Brigandine: The Legend of Forsena


Review by · February 16, 1999

Brigandine, a name for a medieval suit of armor composed of scales or plates, is the latest strategy RPG from fan favorite Atlus. Brigandine is a game designed solely for hardcore strategy fanatics so those who don’t enjoy fiddling with statistics, formations and campaigning need not apply.

“To War, For Peace”

Brigandine’s story takes place in the kingdom of Almekia. It is located on the central plains of Forsenia and had finally achieved peace with the defeat of the country of Norgard whom it was warring with. Tragedy struck the kingdom one-year after the end of the war with the assassination of King Heingst by General Zemeckis. Zemeckis, claiming himself the new emperor, established the Esgaris Empire to entrench his domination. Possessed by a desire to conquer the world, he began assaulting his neighboring countries.

You control one of the Rune Knights, and you will participate in this war for the continent. You must bring peace to Forsenia before the forces of Norgard realize their chance to finally destroy Almekia. There are 5 rulers whose destiny you have the option to control. Cai, the Silent and Wise King of Caerleon; Lance the Prince of New Almekia; Lyonesee, Queen of Leonia; Vaynard, ruler of Norgard and Dryst, the Mad Duke of Iscalio.

The story in Brigandine is extremely thin. Story segments are told briefly in dialogue boxes and are usually just summaries of quests or the announcement of an alliance with another kingdom. The player pretty much controls the pacing and consequences of the story themselves. This has its plusses and minuses. On the plus side, you’re afforded complete control over your character’s destiny. Alliances are easily broken if you wish to conquer that land as well. The minus side is that it is missing those dramatic moments that we’ve come to enjoy in recent strategy RPG’s. The political intrigue and character development is not there and it does hurt the story’s potential strength. You can create your own intrigue and pace the story to your pleasing, but the characters aren’t prominent enough to really garner an honest reaction as to how you’d feel about them. More detail and dialogue from characters would help the player decide who they’d wish to conquer or ally with. It would make the game even more personal.

I know that story is not intended to be a large part of this game, but the almost total neglect of that aspect is a problem. It occurs in other areas as well. While the strategy aspect is what deserves to be most focused upon, secondary aspects are also important in creating an experience for the player.

“Damn, that’s a big Dragon!”

The visuals in Brigandine suffer form what I consider to be the same neglect that the story suffered from. A lot was made out of the 3D battle cut-scenes within the game. And yes, they are impressive in their presentation of the scale of different character. Pixies look like specs next to giant dragons rather than the usual shrinking of big creatures in battles that had become the standard. This is also used to make battles much more realistic. But these 3D cut-scenes are also of fairly low quality. Backgrounds are usually plain and the polygonal models look like first generation PlayStation graphics. Animation is fairly limited and spell effects are usually rather weak. They also are usually cast from a distance so you only see the casting of the spell, not the effect it has on the enemies it hits.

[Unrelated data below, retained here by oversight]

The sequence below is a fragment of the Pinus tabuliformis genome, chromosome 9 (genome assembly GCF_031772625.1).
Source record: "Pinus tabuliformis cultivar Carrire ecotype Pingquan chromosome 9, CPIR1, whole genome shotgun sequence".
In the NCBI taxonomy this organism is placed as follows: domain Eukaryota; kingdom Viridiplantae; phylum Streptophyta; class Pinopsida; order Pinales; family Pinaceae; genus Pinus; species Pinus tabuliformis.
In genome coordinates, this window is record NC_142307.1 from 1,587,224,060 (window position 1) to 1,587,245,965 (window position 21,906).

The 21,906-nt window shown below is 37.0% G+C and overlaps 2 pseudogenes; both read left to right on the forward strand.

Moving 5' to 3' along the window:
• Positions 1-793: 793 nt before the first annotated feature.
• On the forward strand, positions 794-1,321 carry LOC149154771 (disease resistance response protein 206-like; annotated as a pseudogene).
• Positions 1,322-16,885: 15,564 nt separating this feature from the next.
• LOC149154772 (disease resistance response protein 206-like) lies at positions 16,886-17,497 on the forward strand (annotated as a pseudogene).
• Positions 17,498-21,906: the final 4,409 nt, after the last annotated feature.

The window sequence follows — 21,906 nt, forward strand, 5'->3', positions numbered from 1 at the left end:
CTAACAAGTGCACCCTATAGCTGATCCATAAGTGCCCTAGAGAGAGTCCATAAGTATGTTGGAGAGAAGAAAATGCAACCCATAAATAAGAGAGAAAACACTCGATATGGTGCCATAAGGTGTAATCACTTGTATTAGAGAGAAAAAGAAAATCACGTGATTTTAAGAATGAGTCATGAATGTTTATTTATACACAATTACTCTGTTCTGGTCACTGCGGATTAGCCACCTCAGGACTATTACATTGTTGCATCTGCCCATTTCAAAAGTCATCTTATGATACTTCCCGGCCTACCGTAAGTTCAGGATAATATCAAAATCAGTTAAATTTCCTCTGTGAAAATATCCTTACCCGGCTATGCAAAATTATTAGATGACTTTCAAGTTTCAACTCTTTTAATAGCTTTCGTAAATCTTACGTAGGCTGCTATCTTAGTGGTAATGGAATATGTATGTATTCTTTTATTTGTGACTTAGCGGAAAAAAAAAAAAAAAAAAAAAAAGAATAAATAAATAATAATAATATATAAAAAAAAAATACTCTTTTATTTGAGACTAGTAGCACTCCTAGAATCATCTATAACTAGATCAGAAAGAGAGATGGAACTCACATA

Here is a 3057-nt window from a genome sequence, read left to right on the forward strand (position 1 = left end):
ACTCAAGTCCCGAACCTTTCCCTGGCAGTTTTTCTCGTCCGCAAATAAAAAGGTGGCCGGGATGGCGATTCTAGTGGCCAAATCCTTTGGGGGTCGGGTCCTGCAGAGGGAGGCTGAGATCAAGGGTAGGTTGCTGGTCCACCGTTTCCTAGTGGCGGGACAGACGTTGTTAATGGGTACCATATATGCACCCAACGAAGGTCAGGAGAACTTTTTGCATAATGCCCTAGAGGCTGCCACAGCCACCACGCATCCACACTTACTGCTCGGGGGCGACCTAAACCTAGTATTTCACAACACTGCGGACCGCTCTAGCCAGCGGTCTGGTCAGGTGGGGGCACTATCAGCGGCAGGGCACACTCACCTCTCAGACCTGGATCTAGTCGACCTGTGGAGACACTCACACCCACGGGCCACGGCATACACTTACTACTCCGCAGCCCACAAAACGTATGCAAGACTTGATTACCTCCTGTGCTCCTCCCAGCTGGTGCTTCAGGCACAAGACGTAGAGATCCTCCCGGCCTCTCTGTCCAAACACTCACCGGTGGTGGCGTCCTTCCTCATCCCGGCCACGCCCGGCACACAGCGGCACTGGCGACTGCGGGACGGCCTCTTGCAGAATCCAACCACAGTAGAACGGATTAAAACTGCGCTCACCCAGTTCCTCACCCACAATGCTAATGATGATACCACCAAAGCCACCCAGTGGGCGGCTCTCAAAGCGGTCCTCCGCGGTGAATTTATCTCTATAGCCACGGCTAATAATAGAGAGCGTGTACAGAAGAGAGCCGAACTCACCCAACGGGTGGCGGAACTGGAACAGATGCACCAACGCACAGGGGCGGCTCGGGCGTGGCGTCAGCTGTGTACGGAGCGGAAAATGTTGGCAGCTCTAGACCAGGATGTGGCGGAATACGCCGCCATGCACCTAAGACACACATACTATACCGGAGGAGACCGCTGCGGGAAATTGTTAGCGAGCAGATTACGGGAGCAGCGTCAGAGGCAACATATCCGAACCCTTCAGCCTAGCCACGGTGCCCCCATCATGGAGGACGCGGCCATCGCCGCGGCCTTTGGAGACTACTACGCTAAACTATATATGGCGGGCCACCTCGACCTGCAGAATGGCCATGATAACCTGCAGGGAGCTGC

The over world map looks pretty much like the one in Ogre Battle. It is very flat and has little detail to break things up. It doesn’t even compare favorably to many 16-bit titles. It serves its functions, but nothing else. I’ve come to expect a bit more from game developers. Every aspect of a game deserves at least some attention. The strategic overhead battle sequences are played out on an overhead hexagonal filed. The graphics are 2D and are equally unspectacular. Landscapes are usually bare and while the sprite characters are large, they are also rather plain and stiff. The main problem with the graphics in the game is simply that they are uninspired. There is no singular style or any attention to detail. The scale based battle sequences come off as a mere gimmick, except in their relation to the battle engine. And considering the length of battles and load time for the sequences most people will appreciate the option to turn those sequences off.

The music in the game is a simplistic classical style, of middling sound quality. The compositions are rather basic, and while that isn’t necessarily a problem, the compositions are not memorable either. The only tune you’ll remember is the battle theme, but only if you’re one of the few that won’t turn the television volume down and pop in a good music CD to play along to. I recommend a nice collection of Bach’s symphonies. It fits the action rather nicely.

The sound effects are rather standard and only go above average during the 3D battle cut scenes. There are some very nice effects thrown into those sequences and they are high quality sound samples. Unfortunately, they are wasted on the player, as most will prefer to turn them off. There is no real reason to leave them on unless you’re a masochist and enjoy making 1 hour long battles into 2 or 3 hour long battles.

“Break the enemy lines!”

The game play in Brigandine is what truly shines. It is a strategy gamer’s dream with a depth and scope of play, which allows me to recommend this game to fans of classic strategy titles, if not casual strategy game players.